Those used photoresistors with a resistance threshold that would trigger tones. The tones for all three vary by a ratio when turning one of the pots. The other pot controls amplitude between the digital output and the speaker.

Later on I heard other students in the lab like TK an Dan doing really awesome stuff with arpeggios. So I experimented with each photoresister playing a looped arpeggio rather than a single tone. The pot controls how fast we loop through the arpeggio.

Code available here

PComp Observation: TAP ‘n GO

The TAP ‘n Go is an interactive entry/exit system for the Bobst Library. I became aware of this system the first time I approached the glass doors guarding the library entrance.

photo (21)   TAP 'n Go 1  photo (20)

The sign that said “New Readers” was not relevant to me because I had never been here before to see the old system. But the name “Tap ‘n Go” and the image of a card was helpful because I understood that I could open the glass doors by using my card. It was not immediately clear which set of sliding doors would open (to my right or left) but I learned by following other people as they used the system.

The yellow square on the front screen turns into an arrow that points in the direction of the glass doors you have just opened. The red light above the card scanner turns green as well, and a soft tone indicates that you may now enter. The green horizontal lightstrip on the side of each unit indicates that this is an entrypoint.

Once you are inside, the interface is reversed. The corresponding horizontal lightstrip is now red (instead of green) to indicate that this is not an exit. The yellow square is now a red X. There is no card reader. The signs say things like “Emergency Exit Only” and “Not Here.” If you try to exit through a Tap ‘n Go, there is a long, loud, sustained tone.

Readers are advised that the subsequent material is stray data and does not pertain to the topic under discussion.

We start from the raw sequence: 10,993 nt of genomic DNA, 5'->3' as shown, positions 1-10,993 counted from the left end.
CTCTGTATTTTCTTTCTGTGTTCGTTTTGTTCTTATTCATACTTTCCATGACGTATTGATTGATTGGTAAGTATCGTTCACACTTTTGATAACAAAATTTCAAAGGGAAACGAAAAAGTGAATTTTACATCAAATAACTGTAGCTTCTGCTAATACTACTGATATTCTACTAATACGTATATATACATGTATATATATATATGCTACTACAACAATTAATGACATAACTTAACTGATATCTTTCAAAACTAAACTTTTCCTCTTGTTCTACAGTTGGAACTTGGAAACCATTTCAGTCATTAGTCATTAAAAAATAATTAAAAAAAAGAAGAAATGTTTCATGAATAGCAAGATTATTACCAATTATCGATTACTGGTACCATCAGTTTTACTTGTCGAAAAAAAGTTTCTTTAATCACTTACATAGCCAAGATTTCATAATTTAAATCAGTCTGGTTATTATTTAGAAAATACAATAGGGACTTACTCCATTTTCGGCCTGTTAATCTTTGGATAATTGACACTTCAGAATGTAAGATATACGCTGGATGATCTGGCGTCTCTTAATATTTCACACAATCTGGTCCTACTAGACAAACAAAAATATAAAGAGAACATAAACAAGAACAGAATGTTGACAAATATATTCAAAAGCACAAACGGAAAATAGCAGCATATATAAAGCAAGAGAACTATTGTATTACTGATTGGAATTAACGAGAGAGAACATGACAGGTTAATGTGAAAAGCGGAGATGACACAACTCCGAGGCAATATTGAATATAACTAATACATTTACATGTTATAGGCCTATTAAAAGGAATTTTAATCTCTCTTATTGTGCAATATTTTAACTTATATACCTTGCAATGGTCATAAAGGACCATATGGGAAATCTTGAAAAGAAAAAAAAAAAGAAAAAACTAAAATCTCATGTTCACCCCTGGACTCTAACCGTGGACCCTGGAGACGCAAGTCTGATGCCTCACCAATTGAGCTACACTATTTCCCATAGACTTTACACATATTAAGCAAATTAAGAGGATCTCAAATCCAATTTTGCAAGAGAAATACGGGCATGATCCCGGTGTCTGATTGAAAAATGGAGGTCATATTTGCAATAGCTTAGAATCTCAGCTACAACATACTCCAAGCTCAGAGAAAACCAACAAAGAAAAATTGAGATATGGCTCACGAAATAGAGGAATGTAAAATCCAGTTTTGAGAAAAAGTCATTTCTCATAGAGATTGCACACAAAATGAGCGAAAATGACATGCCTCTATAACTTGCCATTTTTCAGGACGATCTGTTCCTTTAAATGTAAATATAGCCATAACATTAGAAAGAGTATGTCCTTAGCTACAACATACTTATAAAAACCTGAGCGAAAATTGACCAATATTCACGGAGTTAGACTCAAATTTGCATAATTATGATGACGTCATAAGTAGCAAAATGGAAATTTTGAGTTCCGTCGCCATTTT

photo (24)  photo (23)  photo (22)

The proper place to exit is a scanner to ensure that nobody leaves the premises with unchecked library books. When somebody does, there are eight short tones to indicate an alarm going off, and the person guarding the entrance will inspect your bag.

My first interaction with the Tap ‘n Go was very confusing. I watched other people use it to get an idea of what to do (scan my ID card), and which set of glass doors would open. But when I scanned my card, I got a green circle instead of an arrow and the doors did not open. I tried a few times at a few different card readers and finally made my way to the security desk where I was told “this happens” and to call Card Services. I called and explained the situation, my card was activated, the yellow square turned into a green arrow, the glass doors slid open, and I entered the Bobst Library.

I observed a similar encounter this afternoon. A woman wearing headphones tapped her card, and proceeded to walk towards the set of glass doors that had opened for the previous person to use that card reader. The doors did not open. Frustrated, she backed up and tried the same reader again. No opening. Shaking her head, she tried the adjacent card reader. Same result. And again and again, until she finally made her way to the security desk and had the same phone call with Card Services that I had had. During this time, she listened to headphones and read a book in the lobbyish area between the Tap ‘n Go system and the revolving glass doors facing the street. I asked her to show me what happens when she scans her card, but by this time, her card had been activated, so she followed the green arrow into the library.

This was the longest interaction I observed with the Tap ‘n Go. Other lengthy interactions included people who experienced a “hiccup” where their card did not read on the first try. These people tended to be doing something else while scanning their card, and I’m not sure whether their interface beeped at them or if they simply heard a tone from an adjacent interface. Most of the interactions were very short.

This design makes use of some of Norman’s Principles of Design—it takes shapes we are familiar with and we understand intuitively that the glass doors will open if we swipe a card over the black surface. But there is not visibility to the set of possible actions. To the user, there can only be two results—the card is read and the doors open, or the card is not read and something is broken. When there is a response—either a tone or an image changing from a yellow square to green circle— but the door does not open, this doesn’t provide enough feedback to the user about what is happening.